TEGUCIGALPA (Thomson Reuters Foundation) - The killing of land rights campaigner Berta Caceres has unleashed a wave of activism in support of women and the environment, said friends, colleagues, and family commemorating the first anniversary of the Honduran’s death.
The indigenous activist has become a figurehead for protests in her home country since she was shot and killed on March 3, 2016, after receiving death threats over her opposition to a hydroelectric dam project.
Speaking on the anniversary of her death, Caceres’s mother, Austra Flores, said her daughter’s “horrendous” murder had started a legacy of resistance against environmentally destructive developments and violence toward activists.
“The assassins were wrong when they thought they killed her, because she continues to live through millions of young people. She lives from beyond,” Flores told the Thomson Reuters Foundation in an interview at her home.
Demonstrations demanding justice for Caceres have taken place in the Honduran capital, Tegucigalpa, over the past year and banners bearing her image have been raised at protests for women’s, indigenous, and land rights across Latin America.
On Wednesday this week, hundreds marched on Honduras’ Supreme Court, amid chants of “Berta is not dead”, to submit a legal challenge against the hydroelectric project she had fought to prevent.
Caceres won the prestigious Goldman Environmental Prize in 2015 for leading opposition to the $50 million Agua Zarca dam that threatened to displace hundreds of indigenous people.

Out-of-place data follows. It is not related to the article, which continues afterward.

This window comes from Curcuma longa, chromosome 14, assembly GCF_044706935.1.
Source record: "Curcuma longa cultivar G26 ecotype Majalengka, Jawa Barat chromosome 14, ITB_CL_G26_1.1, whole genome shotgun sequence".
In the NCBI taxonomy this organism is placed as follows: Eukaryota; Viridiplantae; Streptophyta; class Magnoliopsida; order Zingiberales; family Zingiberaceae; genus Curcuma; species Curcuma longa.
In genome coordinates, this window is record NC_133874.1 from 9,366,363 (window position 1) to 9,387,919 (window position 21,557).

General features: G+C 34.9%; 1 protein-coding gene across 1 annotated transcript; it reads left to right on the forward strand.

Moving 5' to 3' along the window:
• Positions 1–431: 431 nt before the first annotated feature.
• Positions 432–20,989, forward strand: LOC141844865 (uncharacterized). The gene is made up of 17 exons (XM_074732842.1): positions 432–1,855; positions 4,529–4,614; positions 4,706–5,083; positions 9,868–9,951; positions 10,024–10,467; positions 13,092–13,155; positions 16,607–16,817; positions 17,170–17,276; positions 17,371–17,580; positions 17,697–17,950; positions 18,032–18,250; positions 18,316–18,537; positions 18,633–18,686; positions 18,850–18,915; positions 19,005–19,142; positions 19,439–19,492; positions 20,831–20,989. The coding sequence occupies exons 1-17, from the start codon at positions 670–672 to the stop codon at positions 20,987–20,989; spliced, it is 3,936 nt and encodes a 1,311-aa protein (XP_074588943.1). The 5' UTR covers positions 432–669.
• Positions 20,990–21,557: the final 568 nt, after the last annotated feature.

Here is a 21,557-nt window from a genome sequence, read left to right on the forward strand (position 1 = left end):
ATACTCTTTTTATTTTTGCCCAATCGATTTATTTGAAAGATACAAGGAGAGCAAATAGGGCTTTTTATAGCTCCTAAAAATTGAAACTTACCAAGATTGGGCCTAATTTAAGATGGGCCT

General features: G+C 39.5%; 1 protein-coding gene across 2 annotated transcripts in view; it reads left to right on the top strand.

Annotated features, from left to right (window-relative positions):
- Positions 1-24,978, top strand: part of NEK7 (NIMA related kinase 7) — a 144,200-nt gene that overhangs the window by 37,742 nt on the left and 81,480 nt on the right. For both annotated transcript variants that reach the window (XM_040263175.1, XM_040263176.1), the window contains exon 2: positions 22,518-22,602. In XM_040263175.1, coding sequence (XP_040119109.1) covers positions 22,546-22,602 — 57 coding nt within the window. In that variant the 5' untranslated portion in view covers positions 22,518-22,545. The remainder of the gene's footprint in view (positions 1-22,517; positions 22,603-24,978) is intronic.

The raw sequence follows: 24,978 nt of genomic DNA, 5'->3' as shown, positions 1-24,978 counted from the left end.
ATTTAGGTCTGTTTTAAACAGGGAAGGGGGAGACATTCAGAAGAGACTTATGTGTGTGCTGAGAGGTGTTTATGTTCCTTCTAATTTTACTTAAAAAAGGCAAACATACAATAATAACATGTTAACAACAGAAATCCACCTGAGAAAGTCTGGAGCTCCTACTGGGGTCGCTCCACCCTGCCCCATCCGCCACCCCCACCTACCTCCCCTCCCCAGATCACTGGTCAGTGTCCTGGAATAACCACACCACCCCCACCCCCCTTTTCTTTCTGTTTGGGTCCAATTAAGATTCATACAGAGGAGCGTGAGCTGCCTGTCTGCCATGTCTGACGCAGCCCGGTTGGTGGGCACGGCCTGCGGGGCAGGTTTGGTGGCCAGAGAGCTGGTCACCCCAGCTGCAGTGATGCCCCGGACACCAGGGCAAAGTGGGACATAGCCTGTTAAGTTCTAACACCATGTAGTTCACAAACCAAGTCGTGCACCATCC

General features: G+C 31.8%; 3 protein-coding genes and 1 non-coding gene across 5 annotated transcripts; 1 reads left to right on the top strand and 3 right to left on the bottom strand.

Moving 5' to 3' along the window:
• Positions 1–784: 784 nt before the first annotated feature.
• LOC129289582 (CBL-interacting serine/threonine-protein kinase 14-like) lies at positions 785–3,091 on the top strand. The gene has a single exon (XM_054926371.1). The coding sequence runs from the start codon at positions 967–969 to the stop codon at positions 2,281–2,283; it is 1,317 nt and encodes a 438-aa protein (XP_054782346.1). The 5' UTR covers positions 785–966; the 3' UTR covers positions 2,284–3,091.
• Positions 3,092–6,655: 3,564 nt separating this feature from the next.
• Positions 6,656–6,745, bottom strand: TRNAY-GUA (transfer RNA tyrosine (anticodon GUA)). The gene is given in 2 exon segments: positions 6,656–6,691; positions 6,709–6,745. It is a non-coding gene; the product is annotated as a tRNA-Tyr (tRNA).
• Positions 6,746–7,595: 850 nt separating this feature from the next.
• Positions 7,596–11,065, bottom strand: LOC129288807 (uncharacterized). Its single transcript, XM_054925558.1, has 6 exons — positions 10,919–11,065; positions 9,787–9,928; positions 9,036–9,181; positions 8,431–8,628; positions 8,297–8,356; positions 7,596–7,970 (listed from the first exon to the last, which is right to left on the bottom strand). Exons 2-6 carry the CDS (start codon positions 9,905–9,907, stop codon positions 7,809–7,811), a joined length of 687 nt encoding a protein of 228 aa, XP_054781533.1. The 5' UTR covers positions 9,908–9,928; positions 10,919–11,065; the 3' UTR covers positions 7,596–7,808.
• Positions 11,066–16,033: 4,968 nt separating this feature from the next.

Speaking to demonstrators, Caceres’ daughter, also called Berta, said her mother’s death had been an inestimable loss for all the people of Honduras.
Six people, including an employee of the hydroelectric company and Honduran military personnel, have been arrested since the 43-year-old teacher was killed by two men at her home in La Esperanza, 112 miles (180 kms) west of Tegucigalpa.
But protesters on the march said they were angry that authorities had failed to investigate business and government figures they accuse of orchestrating the crime.
Honduras is the deadliest place on earth for environmental activism, according to a report in January by environmental watchdog Global Witness, with at least 101 activists murdered since 2010.
The Central American country of 8.5 million people which is rich in forests and valuable minerals, has seen a surge in large resource projects including dams, mines and alantations, and this growth is linked to activists’ deaths, campaigners said.
The Global Witness report into attacks against Honduran land rights defenders, including Caceres, found state authorities routinely failed to bring perpetrators to justice.
Miriam Miranda, leader of indigenous group the Black Fraternal Organization of Honduras said in death, Caceres had “multiplied” by emboldening those fighting impunity.
“People all around the world are fighting now for justice, to make sure that this killing of women who defend mother earth, is not repeated,” Miranda said.
Caceres’ mother said she would continue the fight.
“I want to see change in this country, even if it’s the last thing I do before I die,” she said.
Writing by Matthew Ponsford, Editing by Belinda Goldsmith; Please credit the Thomson Reuters Foundation, the charitable arm of Thomson Reuters, that covers humanitarian news, women's rights, trafficking, property rights, climate change and resilience. Visit news.trust.org